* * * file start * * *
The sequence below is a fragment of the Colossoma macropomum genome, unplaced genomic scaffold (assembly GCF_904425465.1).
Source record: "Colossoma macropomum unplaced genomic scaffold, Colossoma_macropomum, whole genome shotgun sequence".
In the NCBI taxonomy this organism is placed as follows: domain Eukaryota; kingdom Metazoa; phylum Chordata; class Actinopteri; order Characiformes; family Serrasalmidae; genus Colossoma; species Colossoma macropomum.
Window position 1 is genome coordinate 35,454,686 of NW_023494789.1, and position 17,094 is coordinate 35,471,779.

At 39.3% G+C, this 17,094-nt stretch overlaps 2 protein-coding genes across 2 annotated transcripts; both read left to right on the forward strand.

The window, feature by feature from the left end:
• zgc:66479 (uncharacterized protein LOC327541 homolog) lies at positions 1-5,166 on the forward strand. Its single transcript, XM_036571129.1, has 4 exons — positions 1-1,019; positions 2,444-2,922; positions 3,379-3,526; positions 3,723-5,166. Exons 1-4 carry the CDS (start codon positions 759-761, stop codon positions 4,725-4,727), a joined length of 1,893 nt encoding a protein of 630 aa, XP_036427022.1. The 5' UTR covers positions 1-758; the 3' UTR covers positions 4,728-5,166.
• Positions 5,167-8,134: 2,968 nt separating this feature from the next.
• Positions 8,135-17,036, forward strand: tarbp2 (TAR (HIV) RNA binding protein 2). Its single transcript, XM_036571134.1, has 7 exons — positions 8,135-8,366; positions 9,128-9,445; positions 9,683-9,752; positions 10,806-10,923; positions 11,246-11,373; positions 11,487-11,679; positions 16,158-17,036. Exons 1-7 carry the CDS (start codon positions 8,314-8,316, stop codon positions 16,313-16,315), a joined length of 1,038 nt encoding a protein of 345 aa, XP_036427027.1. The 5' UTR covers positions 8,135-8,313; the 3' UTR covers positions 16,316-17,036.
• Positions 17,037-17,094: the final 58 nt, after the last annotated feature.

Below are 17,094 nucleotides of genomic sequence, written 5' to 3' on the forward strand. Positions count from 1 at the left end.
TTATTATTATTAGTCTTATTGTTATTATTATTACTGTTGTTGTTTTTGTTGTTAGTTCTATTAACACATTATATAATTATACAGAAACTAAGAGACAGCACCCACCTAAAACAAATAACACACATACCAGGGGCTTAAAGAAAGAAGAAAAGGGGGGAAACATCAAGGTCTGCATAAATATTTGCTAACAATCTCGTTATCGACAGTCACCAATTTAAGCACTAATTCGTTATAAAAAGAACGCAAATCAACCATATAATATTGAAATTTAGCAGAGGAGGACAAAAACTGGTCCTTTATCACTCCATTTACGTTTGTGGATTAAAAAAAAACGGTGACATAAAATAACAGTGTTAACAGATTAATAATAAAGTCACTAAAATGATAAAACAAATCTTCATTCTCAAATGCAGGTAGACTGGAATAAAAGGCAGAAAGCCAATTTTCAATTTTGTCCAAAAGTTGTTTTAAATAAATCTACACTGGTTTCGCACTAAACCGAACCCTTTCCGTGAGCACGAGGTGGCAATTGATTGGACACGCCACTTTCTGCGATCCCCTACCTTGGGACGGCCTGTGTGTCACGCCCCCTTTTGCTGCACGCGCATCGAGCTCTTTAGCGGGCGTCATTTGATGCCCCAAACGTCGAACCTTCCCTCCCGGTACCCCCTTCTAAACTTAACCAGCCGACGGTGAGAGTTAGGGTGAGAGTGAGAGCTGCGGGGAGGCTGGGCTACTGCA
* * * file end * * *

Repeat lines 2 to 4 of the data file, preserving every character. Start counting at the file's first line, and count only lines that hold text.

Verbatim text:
Source record: "Colossoma macropomum unplaced genomic scaffold, Colossoma_macropomum, whole genome shotgun sequence".
In the NCBI taxonomy this organism is placed as follows: domain Eukaryota; kingdom Metazoa; phylum Chordata; class Actinopteri; order Characiformes; family Serrasalmidae; genus Colossoma; species Colossoma macropomum.
Window position 1 is genome coordinate 35,454,686 of NW_023494789.1, and position 17,094 is coordinate 35,471,779.